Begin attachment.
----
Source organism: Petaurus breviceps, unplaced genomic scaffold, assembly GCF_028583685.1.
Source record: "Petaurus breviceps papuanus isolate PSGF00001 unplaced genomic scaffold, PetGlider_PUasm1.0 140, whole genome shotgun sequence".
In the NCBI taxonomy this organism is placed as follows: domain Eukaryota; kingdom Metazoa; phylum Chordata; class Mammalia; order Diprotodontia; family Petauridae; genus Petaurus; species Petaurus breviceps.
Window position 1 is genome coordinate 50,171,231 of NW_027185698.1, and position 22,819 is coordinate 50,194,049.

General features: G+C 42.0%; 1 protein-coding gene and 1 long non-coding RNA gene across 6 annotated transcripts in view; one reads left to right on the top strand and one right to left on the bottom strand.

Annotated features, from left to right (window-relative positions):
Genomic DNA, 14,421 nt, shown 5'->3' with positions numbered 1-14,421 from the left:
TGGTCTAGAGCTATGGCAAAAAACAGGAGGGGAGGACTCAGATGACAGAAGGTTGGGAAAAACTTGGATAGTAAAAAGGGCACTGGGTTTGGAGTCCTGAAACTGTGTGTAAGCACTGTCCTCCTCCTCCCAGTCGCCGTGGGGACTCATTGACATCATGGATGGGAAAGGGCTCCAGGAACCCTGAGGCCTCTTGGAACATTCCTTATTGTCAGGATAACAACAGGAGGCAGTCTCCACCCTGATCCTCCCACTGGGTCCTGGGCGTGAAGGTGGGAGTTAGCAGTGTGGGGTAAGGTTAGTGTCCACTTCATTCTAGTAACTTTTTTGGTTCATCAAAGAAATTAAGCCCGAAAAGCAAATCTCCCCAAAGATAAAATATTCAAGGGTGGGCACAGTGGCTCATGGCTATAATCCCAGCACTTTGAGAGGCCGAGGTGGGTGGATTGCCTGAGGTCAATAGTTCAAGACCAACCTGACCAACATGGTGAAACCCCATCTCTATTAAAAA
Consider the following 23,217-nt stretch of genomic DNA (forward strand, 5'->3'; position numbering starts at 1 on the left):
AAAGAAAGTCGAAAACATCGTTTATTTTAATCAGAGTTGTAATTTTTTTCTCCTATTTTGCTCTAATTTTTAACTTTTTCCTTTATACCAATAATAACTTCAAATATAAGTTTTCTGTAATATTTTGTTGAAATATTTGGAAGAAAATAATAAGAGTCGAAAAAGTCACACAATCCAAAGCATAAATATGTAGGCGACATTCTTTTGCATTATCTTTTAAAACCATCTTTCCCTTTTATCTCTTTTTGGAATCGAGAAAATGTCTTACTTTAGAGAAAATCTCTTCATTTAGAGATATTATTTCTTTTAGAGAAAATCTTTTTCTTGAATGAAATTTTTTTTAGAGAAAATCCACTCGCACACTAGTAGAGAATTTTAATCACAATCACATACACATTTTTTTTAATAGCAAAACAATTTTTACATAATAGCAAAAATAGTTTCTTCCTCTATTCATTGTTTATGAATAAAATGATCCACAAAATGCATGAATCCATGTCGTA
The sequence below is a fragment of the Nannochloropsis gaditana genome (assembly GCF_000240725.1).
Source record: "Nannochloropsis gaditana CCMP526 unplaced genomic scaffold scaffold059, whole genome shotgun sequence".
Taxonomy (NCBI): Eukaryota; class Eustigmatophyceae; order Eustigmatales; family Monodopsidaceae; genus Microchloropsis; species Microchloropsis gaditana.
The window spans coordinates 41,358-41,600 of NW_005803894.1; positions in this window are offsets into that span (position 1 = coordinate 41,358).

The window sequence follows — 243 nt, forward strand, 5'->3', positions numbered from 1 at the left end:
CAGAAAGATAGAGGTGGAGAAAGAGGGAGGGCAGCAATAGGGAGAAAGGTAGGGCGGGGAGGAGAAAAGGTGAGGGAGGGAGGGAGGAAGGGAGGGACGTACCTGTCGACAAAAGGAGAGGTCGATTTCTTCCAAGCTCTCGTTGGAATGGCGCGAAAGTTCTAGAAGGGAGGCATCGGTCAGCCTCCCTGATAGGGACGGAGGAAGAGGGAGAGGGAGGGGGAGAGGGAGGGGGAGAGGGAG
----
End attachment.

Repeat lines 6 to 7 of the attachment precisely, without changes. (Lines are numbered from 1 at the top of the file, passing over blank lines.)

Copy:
Annotated features, from left to right (window-relative positions):
Genomic DNA, 14,421 nt, shown 5'->3' with positions numbered 1-14,421 from the left: